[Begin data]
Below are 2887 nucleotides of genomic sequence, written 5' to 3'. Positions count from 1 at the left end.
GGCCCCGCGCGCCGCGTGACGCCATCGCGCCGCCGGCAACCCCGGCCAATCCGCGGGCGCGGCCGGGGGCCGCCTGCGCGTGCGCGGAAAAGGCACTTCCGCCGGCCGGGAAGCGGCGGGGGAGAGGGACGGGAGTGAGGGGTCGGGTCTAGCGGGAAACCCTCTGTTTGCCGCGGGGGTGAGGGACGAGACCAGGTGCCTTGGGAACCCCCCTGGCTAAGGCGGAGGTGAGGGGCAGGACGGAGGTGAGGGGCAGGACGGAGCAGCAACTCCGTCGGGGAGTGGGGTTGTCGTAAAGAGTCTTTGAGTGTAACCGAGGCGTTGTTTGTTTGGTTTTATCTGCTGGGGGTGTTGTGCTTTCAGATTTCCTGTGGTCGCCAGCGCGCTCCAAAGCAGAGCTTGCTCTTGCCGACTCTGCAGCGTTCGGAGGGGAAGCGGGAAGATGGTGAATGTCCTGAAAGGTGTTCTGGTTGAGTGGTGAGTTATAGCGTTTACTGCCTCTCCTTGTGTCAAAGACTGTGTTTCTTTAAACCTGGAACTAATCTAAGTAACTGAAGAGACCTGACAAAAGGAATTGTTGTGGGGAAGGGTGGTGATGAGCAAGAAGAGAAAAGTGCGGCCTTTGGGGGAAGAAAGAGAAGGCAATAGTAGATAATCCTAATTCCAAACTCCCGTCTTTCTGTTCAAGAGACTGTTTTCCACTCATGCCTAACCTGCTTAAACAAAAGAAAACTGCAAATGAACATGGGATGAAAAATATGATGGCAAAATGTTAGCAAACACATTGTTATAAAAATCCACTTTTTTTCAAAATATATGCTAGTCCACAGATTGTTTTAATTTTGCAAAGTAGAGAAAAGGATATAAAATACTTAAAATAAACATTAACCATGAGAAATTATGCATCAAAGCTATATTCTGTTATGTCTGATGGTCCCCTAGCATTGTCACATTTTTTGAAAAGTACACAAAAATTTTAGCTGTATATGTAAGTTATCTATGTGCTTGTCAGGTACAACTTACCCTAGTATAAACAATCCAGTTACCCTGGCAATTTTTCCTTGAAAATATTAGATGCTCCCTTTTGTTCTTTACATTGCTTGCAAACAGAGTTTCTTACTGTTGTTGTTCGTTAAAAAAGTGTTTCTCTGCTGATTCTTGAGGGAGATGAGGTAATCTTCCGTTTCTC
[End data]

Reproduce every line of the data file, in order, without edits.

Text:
Below are 2887 nucleotides of genomic sequence, written 5' to 3'. Positions count from 1 at the left end.
GGCCCCGCGCGCCGCGTGACGCCATCGCGCCGCCGGCAACCCCGGCCAATCCGCGGGCGCGGCCGGGGGCCGCCTGCGCGTGCGCGGAAAAGGCACTTCCGCCGGCCGGGAAGCGGCGGGGGAGAGGGACGGGAGTGAGGGGTCGGGTCTAGCGGGAAACCCTCTGTTTGCCGCGGGGGTGAGGGACGAGACCAGGTGCCTTGGGAACCCCCCTGGCTAAGGCGGAGGTGAGGGGCAGGACGGAGGTGAGGGGCAGGACGGAGCAGCAACTCCGTCGGGGAGTGGGGTTGTCGTAAAGAGTCTTTGAGTGTAACCGAGGCGTTGTTTGTTTGGTTTTATCTGCTGGGGGTGTTGTGCTTTCAGATTTCCTGTGGTCGCCAGCGCGCTCCAAAGCAGAGCTTGCTCTTGCCGACTCTGCAGCGTTCGGAGGGGAAGCGGGAAGATGGTGAATGTCCTGAAAGGTGTTCTGGTTGAGTGGTGAGTTATAGCGTTTACTGCCTCTCCTTGTGTCAAAGACTGTGTTTCTTTAAACCTGGAACTAATCTAAGTAACTGAAGAGACCTGACAAAAGGAATTGTTGTGGGGAAGGGTGGTGATGAGCAAGAAGAGAAAAGTGCGGCCTTTGGGGGAAGAAAGAGAAGGCAATAGTAGATAATCCTAATTCCAAACTCCCGTCTTTCTGTTCAAGAGACTGTTTTCCACTCATGCCTAACCTGCTTAAACAAAAGAAAACTGCAAATGAACATGGGATGAAAAATATGATGGCAAAATGTTAGCAAACACATTGTTATAAAAATCCACTTTTTTTCAAAATATATGCTAGTCCACAGATTGTTTTAATTTTGCAAAGTAGAGAAAAGGATATAAAATACTTAAAATAAACATTAACCATGAGAAATTATGCATCAAAGCTATATTCTGTTATGTCTGATGGTCCCCTAGCATTGTCACATTTTTTGAAAAGTACACAAAAATTTTAGCTGTATATGTAAGTTATCTATGTGCTTGTCAGGTACAACTTACCCTAGTATAAACAATCCAGTTACCCTGGCAATTTTTCCTTGAAAATATTAGATGCTCCCTTTTGTTCTTTACATTGCTTGCAAACAGAGTTTCTTACTGTTGTTGTTCGTTAAAAAAGTGTTTCTCTGCTGATTCTTGAGGGAGATGAGGTAATCTTCCGTTTCTC